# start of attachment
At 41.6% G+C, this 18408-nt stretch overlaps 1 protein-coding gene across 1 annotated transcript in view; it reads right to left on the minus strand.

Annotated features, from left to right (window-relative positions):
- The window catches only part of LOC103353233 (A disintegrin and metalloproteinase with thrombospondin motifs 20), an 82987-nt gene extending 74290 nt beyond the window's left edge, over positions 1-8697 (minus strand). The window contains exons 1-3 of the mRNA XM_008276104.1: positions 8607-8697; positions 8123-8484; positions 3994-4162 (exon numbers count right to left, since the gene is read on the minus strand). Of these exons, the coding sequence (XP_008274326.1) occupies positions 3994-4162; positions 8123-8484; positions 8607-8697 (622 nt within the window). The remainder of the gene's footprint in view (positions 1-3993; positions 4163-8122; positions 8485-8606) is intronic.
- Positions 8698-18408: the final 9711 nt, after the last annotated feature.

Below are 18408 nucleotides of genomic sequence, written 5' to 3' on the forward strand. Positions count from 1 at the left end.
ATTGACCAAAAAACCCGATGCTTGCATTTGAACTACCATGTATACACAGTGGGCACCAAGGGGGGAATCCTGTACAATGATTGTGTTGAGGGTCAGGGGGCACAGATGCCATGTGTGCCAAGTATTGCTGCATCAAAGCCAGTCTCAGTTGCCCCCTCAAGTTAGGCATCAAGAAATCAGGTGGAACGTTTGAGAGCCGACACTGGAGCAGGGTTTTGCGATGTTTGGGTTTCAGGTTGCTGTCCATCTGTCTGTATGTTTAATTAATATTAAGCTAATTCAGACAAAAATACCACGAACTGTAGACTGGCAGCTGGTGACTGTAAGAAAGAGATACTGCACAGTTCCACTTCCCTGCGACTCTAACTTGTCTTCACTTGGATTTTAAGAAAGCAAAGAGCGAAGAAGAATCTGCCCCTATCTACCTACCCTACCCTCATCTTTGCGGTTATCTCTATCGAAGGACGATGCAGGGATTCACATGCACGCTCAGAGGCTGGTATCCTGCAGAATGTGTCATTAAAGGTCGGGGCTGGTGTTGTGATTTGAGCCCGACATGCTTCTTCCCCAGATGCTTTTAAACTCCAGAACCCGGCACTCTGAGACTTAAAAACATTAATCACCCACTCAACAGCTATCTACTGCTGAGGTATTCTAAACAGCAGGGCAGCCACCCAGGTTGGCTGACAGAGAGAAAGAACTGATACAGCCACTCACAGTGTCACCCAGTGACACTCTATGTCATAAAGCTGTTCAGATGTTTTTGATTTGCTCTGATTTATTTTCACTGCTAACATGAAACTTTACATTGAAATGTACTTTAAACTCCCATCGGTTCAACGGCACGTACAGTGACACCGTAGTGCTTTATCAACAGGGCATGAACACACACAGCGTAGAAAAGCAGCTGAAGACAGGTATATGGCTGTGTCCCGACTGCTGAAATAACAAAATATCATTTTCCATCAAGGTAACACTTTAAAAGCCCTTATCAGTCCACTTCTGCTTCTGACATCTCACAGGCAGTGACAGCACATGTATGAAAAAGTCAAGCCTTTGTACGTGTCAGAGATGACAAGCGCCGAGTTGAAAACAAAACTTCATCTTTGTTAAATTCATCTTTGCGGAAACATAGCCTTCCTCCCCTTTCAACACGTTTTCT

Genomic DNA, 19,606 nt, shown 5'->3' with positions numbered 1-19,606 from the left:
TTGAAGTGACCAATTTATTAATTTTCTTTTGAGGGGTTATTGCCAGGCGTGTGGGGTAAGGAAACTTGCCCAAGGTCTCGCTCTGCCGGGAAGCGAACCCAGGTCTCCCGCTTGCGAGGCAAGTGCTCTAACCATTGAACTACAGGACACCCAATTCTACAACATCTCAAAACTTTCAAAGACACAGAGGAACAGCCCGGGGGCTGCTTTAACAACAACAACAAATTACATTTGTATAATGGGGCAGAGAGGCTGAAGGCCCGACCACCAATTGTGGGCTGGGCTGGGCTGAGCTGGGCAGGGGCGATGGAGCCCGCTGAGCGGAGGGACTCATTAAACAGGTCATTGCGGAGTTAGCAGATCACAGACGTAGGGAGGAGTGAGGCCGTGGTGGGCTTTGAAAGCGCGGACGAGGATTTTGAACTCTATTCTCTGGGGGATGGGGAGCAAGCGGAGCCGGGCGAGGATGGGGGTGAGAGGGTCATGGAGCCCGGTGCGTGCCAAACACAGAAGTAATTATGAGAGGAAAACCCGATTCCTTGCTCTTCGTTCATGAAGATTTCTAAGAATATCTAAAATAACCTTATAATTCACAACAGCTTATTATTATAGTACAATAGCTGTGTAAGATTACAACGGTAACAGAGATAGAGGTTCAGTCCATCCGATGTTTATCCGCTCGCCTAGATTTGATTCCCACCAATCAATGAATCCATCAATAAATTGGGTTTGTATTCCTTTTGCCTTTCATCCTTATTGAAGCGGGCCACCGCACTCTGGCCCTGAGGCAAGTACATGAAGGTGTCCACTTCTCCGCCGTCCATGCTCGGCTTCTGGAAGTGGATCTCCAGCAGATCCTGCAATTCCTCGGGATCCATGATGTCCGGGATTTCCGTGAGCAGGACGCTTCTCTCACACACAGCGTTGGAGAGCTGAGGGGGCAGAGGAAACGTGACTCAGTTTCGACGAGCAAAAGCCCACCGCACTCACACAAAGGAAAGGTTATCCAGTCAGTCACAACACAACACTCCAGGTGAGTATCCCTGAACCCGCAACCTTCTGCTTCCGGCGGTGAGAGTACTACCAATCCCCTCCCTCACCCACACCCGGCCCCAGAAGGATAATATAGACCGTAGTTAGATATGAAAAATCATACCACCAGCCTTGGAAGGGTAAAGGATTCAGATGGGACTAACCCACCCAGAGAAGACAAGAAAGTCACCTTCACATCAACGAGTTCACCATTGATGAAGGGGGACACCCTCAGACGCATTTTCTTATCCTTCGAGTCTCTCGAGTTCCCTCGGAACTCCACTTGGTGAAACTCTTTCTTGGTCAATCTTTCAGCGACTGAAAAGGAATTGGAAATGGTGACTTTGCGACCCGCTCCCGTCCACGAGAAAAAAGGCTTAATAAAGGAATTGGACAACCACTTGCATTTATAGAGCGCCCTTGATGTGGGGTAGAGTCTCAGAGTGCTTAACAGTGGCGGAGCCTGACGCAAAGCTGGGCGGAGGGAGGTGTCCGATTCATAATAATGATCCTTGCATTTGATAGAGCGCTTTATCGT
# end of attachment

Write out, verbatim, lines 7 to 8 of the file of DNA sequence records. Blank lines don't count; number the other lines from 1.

Genomic DNA, 19,606 nt, shown 5'->3' with positions numbered 1-19,606 from the left:
TTGAAGTGACCAATTTATTAATTTTCTTTTGAGGGGTTATTGCCAGGCGTGTGGGGTAAGGAAACTTGCCCAAGGTCTCGCTCTGCCGGGAAGCGAACCCAGGTCTCCCGCTTGCGAGGCAAGTGCTCTAACCATTGAACTACAGGACACCCAATTCTACAACATCTCAAAACTTTCAAAGACACAGAGGAACAGCCCGGGGGCTGCTTTAACAACAACAACAAATTACATTTGTATAATGGGGCAGAGAGGCTGAAGGCCCGACCACCAATTGTGGGCTGGGCTGGGCTGAGCTGGGCAGGGGCGATGGAGCCCGCTGAGCGGAGGGACTCATTAAACAGGTCATTGCGGAGTTAGCAGATCACAGACGTAGGGAGGAGTGAGGCCGTGGTGGGCTTTGAAAGCGCGGACGAGGATTTTGAACTCTATTCTCTGGGGGATGGGGAGCAAGCGGAGCCGGGCGAGGATGGGGGTGAGAGGGTCATGGAGCCCGGTGCGTGCCAAACACAGAAGTAATTATGAGAGGAAAACCCGATTCCTTGCTCTTCGTTCATGAAGATTTCTAAGAATATCTAAAATAACCTTATAATTCACAACAGCTTATTATTATAGTACAATAGCTGTGTAAGATTACAACGGTAACAGAGATAGAGGTTCAGTCCATCCGATGTTTATCCGCTCGCCTAGATTTGATTCCCACCAATCAATGAATCCATCAATAAATTGGGTTTGTATTCCTTTTGCCTTTCATCCTTATTGAAGCGGGCCACCGCACTCTGGCCCTGAGGCAAGTACATGAAGGTGTCCACTTCTCCGCCGTCCATGCTCGGCTTCTGGAAGTGGATCTCCAGCAGATCCTGCAATTCCTCGGGATCCATGATGTCCGGGATTTCCGTGAGCAGGACGCTTCTCTCACACACAGCGTTGGAGAGCTGAGGGGGCAGAGGAAACGTGACTCAGTTTCGACGAGCAAAAGCCCACCGCACTCACACAAAGGAAAGGTTATCCAGTCAGTCACAACACAACACTCCAGGTGAGTATCCCTGAACCCGCAACCTTCTGCTTCCGGCGGTGAGAGTACTACCAATCCCCTCCCTCACCCACACCCGGCCCCAGAAGGATAATATAGACCGTAGTTAGATATGAAAAATCATACCACCAGCCTTGGAAGGGTAAAGGATTCAGATGGGACTAACCCACCCAGAGAAGACAAGAAAGTCACCTTCACATCAACGAGTTCACCATTGATGAAGGGGGACACCCTCAGACGCATTTTCTTATCCTTCGAGTCTCTCGAGTTCCCTCGGAACTCCACTTGGTGAAACTCTTTCTTGGTCAATCTTTCAGCGACTGAAAAGGAATTGGAAATGGTGACTTTGCGACCCGCTCCCGTCCACGAGAAAAAAGGCTTAATAAAGGAATTGGACAACCACTTGCATTTATAGAGCGCCCTTGATGTGGGGTAGAGTCTCAGAGTGCTTAACAGTGGCGGAGCCTGACGCAAAGCTGGGCGGAGGGAGGTGTCCGATTCATAATAATGATCCTTGCATTTGATAGAGCGCTTTATCGT